The all-day Friday work session started with a brainstorm of the specific kinds of features that Russian scholars would like to see in an NLP pipeline. While there was some overlap with the functionality of BookNLP for English, some of the ideas were specific to Russian (e.g. identifying Slavonicisms, recent loanwords, or dialect forms), or would inevitably draw upon features of Russian morphology (e.g. the system of Russian name forms, and the mostly-productive rules for generating different diminutive forms). Other ideas included annotating passive constructions (which have been increasingly adopted by non-binary people to avoid grammatically-gendered verbal constructions), annotating the use of pronouns indicating politeness, annotating metaphorical language, annotating the passage of narrative time, annotating ethnicity specifically and character descriptions in general, and effectively lemmatizing text written using pre-Revolutionary orthography.

 

While English is the focus of an overwhelming majority of modern NLP research and development effort, Russian is comparatively well-resourced, especially when compared to most other Slavic languages. Multiple treebanks — texts that have already ben thoroughly annotated for their grammatical structure — are available for Russian. 

There are multiple lemmatizes — which take word forms found in text and convert them to their dictionary form, which is particularly important for a  language like Russian where words can occur in 15+ different forms depending on context. There are also tools for sentiment analysis (to evaluate how “positive” or “negative” a text is), and a corpus annotated for pronominal coreference (to connect pronouns with their associated names or nouns). In addition, there are many relevant word lists published in PDFs or as text on websites (e.g. lists of recent borrowings from English, or lists of diminutive name forms) that could be incorporated into an NLP pipeline, either simply as a list of words to search for in the text, or as a set of rules that could could also identify related forms (e.g. diminutives from foreign names or words). To see what, concretely, would be involved with converting one of these lists into a format that could be used in a pipeline, during the hackathon some of the participants worked on scraping, cleaning, and reformatting a list of Russian name diminutives, while other participants began work on gathering a corpus of texts that could be used as the basis for Russian genre classification using machine learning — showing an algorithm examples of texts from different genres, and then asking it to predict how a new text should be classified.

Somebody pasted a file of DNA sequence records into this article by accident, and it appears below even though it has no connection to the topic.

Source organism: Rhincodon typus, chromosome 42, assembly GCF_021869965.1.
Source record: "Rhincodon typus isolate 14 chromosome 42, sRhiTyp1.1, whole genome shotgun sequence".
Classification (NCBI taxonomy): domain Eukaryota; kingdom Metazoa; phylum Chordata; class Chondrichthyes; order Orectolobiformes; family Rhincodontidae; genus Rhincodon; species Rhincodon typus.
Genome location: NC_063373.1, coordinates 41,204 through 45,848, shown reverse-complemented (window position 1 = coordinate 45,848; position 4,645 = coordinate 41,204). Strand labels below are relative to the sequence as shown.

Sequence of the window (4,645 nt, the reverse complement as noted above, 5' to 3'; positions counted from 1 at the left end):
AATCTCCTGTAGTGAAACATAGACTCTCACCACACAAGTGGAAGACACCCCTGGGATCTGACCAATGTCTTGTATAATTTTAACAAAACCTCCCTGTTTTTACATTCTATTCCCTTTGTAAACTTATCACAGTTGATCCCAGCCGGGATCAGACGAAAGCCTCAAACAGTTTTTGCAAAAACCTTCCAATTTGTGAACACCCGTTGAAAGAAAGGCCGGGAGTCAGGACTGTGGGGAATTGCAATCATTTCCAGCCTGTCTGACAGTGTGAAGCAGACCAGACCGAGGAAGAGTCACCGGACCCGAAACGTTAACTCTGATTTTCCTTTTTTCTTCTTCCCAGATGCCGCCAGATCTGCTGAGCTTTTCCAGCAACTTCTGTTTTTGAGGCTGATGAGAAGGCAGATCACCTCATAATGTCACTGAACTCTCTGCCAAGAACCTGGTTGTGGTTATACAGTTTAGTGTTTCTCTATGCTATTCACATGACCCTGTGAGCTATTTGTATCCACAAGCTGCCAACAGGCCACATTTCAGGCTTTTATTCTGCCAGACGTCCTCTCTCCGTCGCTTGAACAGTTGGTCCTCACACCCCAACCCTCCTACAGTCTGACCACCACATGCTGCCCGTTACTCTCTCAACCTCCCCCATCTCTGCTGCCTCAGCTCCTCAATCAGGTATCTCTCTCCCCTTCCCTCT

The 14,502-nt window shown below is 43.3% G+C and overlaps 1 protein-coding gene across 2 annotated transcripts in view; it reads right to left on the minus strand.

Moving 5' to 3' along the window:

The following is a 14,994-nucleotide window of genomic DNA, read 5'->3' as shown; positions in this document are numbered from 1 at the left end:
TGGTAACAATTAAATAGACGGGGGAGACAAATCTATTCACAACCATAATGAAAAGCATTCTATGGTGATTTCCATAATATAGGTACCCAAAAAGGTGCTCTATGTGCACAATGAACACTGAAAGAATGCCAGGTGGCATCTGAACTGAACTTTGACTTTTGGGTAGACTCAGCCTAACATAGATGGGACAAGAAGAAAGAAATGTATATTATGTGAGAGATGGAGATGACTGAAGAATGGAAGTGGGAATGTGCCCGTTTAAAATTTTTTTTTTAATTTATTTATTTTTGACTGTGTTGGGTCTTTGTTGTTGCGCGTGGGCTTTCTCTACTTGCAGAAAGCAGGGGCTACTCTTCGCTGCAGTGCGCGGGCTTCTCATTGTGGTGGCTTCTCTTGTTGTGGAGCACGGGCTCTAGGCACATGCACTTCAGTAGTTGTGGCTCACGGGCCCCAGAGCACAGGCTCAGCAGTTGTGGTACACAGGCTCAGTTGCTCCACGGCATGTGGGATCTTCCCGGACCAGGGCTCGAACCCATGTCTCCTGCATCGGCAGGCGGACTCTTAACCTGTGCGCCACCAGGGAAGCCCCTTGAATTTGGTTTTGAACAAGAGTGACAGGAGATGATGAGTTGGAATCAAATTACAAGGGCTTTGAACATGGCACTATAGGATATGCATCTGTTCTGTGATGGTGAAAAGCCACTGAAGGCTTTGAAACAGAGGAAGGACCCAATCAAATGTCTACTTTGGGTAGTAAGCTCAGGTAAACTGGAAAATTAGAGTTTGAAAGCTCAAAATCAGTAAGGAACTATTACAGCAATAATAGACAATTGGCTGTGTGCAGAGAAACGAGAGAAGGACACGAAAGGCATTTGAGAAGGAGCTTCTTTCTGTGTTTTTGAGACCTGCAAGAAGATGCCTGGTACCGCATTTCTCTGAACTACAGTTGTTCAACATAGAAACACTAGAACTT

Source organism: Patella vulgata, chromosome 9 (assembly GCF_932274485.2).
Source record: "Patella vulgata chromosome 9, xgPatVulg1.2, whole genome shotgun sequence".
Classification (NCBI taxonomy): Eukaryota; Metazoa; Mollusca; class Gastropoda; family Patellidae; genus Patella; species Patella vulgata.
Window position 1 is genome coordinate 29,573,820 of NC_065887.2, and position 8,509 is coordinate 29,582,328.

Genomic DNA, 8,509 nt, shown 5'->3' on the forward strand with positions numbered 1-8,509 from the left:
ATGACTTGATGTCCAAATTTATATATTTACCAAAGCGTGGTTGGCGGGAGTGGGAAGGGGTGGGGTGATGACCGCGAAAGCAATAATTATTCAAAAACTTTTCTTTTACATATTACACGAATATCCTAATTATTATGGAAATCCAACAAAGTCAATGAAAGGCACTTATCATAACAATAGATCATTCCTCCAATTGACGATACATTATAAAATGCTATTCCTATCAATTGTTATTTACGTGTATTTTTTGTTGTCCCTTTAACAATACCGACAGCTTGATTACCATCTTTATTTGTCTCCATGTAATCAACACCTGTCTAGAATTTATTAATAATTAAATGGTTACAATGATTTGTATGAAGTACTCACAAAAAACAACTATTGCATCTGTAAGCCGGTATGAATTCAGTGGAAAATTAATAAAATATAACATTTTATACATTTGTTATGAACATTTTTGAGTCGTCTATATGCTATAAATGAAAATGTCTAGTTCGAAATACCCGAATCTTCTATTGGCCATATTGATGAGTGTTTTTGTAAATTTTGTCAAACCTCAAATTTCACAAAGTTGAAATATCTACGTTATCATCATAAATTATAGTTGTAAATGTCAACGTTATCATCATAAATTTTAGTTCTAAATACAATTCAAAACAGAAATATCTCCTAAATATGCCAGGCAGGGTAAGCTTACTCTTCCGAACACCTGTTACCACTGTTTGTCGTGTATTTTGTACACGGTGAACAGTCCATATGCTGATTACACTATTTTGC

By the end of a day of discussion and hands-on work, the group reached the conclusion that — while they would be able to use existing tools like MyStem for part-of-speech tagging — the most effective way to get the data they need to implement some of the features that hold the most promise for addressing interesting disciplinary questions will be to annotate texts manually, and use those annotations as training data. David Bamman’s experience building the LitBank annotated literary data set was especially useful for helping the group imagine how to go about doing this, and enlisting colleagues to contribute to the text annotation work.

 

Between now and the end of the academic year, the Russian NLP Research Unit hopes to follow up on the hackathon by working towards a hand-annotated corpus that can be used as the basis for training a model for replicating the same kind of annotations on new texts. While replicating BookNLP for Russian with expanded functionality of interest to Russian literary scholars may not be feasible by the end of this year, the work that the Russian NLP Research Unit has done over the past year will be published online for scholars to consult and build upon.